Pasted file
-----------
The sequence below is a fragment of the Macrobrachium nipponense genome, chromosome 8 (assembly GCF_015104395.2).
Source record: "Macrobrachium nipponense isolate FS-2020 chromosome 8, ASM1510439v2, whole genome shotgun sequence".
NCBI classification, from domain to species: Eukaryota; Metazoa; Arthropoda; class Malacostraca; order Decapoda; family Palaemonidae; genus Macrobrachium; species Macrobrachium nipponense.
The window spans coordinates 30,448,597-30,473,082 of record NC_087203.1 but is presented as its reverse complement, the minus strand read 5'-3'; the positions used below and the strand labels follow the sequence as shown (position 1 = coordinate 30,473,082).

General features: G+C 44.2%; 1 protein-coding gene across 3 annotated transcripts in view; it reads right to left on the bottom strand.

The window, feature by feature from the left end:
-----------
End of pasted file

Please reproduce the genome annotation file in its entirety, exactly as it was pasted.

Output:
The sequence below is a fragment of the Macrobrachium nipponense genome, chromosome 8 (assembly GCF_015104395.2).
Source record: "Macrobrachium nipponense isolate FS-2020 chromosome 8, ASM1510439v2, whole genome shotgun sequence".
NCBI classification, from domain to species: Eukaryota; Metazoa; Arthropoda; class Malacostraca; order Decapoda; family Palaemonidae; genus Macrobrachium; species Macrobrachium nipponense.
The window spans coordinates 30,448,597-30,473,082 of record NC_087203.1 but is presented as its reverse complement, the minus strand read 5'-3'; the positions used below and the strand labels follow the sequence as shown (position 1 = coordinate 30,473,082).

General features: G+C 44.2%; 1 protein-coding gene across 3 annotated transcripts in view; it reads right to left on the bottom strand.

The window, feature by feature from the left end: